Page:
Giving a talk at an event like Tech Nottingham or a tech conference is a great idea. It’s good for your CV, good for your confidence, it lets people know who you are and it’s a great thing to do for your community. However, the idea of a crowd of your peers hanging on your every word can, at the very least, be a trifle intimidating.
Here are some tips for giving a great talk...
You have more to share than you realise. In the tech community we all work in our own little bubbles - the languages, tools and techniques that are everyday and mundane to you could be a revelation to everyone else. Share your problems, methods and solutions and watch as the eyes of your audience light up in wonderment.
Don’t assume everybody knows about that thing. For the same reason as above. Avoid making assumptions about what everybody already understands; you can easily lose half the room because they don’t know Bash, Git or recognise something that you consider obvious.
Talks make excellent motivation. If you’ve been planning for ages to figure out how to get your Raspberry Pi to send out a text message when the washing machine is done, there’s nothing like the thought of a public appraisal to act as an incentive. Set a date for the talk and everything else will follow.
Know what you want to say. Start by setting out the points you want to make: the beats you want to hit, the ideas you want your audience to walk away with. Once this is done, then fill in the gaps with the problems you had, how you arrived at your conclusions and how they proved to be ultimately valid.
Nobody expects you to be the expert. You don’t need to have written your own Node.js testing framework to talk about how you went about testing Node.js. It doesn’t matter if there are people in the audience who know more about the subject than you do. The audience wants to hear about what problems you had and your experience of solving them. In the end it comes down to what worked for you, what didn’t, and why.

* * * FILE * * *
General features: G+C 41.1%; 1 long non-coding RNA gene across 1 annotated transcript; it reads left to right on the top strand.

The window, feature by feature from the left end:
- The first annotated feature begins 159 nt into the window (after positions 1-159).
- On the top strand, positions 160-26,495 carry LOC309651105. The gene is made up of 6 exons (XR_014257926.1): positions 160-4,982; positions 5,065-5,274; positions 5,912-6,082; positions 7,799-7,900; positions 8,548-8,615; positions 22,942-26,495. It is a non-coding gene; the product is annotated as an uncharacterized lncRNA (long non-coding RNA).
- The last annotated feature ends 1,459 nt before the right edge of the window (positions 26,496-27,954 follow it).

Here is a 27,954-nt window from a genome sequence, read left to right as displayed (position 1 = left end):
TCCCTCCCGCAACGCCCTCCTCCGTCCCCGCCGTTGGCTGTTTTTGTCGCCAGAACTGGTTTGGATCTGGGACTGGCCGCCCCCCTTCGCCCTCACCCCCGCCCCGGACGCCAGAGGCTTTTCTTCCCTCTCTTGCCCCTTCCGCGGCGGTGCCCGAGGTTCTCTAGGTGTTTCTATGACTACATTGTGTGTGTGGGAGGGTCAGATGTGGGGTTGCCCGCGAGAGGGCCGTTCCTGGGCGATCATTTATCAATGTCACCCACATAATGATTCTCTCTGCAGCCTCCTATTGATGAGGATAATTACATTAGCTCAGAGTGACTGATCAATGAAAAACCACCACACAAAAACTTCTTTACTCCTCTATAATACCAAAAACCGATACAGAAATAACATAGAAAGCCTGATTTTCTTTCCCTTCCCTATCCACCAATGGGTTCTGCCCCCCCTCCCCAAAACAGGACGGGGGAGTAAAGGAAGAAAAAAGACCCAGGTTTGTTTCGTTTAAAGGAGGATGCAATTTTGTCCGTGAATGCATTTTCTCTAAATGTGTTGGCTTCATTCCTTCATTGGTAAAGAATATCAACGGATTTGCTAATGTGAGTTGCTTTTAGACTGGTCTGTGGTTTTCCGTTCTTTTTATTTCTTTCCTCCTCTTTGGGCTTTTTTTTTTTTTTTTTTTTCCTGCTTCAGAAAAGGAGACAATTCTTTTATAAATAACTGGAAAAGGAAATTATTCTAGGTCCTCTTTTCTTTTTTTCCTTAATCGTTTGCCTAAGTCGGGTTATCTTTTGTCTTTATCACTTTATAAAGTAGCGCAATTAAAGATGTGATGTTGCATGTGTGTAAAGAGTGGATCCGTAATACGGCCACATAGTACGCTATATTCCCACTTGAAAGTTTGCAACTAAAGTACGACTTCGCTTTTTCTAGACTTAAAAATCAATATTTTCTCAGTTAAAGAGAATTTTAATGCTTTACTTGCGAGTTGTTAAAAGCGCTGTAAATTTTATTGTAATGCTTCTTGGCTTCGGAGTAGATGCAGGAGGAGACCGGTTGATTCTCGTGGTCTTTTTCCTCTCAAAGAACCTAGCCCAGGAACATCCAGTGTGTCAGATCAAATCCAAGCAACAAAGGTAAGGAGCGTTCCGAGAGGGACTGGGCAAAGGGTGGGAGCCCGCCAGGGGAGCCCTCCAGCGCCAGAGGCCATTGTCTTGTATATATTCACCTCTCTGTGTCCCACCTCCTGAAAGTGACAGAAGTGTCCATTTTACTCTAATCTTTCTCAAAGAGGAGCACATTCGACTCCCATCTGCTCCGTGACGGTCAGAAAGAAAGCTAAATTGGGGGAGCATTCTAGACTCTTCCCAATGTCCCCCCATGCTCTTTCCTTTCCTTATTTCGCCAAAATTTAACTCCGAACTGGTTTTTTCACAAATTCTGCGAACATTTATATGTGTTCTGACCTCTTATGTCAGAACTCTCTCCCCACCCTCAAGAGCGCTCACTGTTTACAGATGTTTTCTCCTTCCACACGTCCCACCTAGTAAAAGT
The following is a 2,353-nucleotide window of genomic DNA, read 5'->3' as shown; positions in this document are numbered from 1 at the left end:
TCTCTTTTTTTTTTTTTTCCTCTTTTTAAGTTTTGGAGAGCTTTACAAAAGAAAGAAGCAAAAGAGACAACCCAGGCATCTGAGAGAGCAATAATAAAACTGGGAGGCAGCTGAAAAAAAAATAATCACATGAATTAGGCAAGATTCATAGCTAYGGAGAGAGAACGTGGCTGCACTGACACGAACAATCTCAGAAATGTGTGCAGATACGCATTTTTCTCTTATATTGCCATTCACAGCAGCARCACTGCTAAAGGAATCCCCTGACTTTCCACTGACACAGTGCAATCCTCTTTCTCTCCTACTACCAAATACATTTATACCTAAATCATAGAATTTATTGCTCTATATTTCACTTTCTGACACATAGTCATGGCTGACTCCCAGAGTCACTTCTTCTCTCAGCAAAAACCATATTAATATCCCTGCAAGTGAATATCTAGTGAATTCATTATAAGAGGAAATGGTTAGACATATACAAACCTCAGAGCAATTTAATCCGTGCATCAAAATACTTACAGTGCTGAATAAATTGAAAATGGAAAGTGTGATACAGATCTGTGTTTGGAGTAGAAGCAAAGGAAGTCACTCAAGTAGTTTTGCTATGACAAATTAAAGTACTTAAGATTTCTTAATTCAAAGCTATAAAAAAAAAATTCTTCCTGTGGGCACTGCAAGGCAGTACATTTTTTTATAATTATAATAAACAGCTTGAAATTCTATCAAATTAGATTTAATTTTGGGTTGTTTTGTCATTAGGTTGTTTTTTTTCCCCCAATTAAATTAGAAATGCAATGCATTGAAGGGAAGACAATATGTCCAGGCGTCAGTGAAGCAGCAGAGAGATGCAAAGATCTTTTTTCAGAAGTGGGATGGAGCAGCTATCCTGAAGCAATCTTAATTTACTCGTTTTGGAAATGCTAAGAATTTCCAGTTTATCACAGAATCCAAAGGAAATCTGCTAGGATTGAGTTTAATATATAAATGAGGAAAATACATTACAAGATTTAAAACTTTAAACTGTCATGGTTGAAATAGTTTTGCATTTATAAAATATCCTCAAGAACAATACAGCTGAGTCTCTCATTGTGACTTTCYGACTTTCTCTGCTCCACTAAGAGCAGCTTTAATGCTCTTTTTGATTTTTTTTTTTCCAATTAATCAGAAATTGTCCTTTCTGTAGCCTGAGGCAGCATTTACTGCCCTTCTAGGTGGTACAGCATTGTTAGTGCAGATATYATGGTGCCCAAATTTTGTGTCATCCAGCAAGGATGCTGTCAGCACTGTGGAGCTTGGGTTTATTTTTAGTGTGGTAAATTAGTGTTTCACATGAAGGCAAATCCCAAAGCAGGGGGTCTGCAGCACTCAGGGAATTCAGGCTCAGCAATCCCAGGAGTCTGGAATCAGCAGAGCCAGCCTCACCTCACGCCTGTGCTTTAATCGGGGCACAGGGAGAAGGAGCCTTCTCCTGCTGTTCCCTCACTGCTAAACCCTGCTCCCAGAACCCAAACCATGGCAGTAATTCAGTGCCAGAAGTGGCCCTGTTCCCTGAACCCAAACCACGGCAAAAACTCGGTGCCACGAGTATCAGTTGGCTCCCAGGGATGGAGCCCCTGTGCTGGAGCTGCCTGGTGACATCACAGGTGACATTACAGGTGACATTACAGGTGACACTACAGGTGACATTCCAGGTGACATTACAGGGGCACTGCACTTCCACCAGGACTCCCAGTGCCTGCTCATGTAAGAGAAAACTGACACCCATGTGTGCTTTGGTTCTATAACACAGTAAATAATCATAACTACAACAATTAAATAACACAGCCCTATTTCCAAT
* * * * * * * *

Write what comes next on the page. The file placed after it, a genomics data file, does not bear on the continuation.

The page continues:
Use slides to illustrate and punctuate. The detail of your talk should be in what you say and the slides are there as support and provide visual emphasis. Remember, your audience can read faster than you can speak, so there’s no point simply reciting each bullet point on the screen verbatim.
Provoke discussion. There will be members of your audience with similar experiences to yours. They will most likely have drawn different conclusions and approached the problem in alternative ways. Open the floor for feedback; it’s an opportunity for you and your peers to walk away with a broader perspective based on your collective experience.
Test the equipment. This is a simple one but oft forgotten. Check the projector, the wifi, your live examples, the microphone (including how to hold it), videos and connections to any external sites and links in situ prior to the talk.
S L O W D O W N . . . This is *so* hard to stick to, especially if you’re nervous. Remember, if you’re talking to a crowd you need to speak more slowly than in a normal conversation and your natural tendency will be to speed up...
Further reading. Tell people where they can learn more and share your slides and examples online.
Stick to your original premise. Keep your tangents short and give the audience the talk they saw advertised and are expecting
Try these out for yourself
If you’ve got an idea for a talk then submit it here: http://www.technottingham.com/speak/ or email me at firstname.lastname@example.org - we'll work with you to make sure it's the best talk it can be.
See how it's done
Tech Nottingham is this Monday! Join us for talks from Alex Lea and Caolan Mcmahon, it's free! Details can be found here: http://www.technottingham.com/events/2014/4/30/tech-nottingham-june-2014-caolan-mcmahon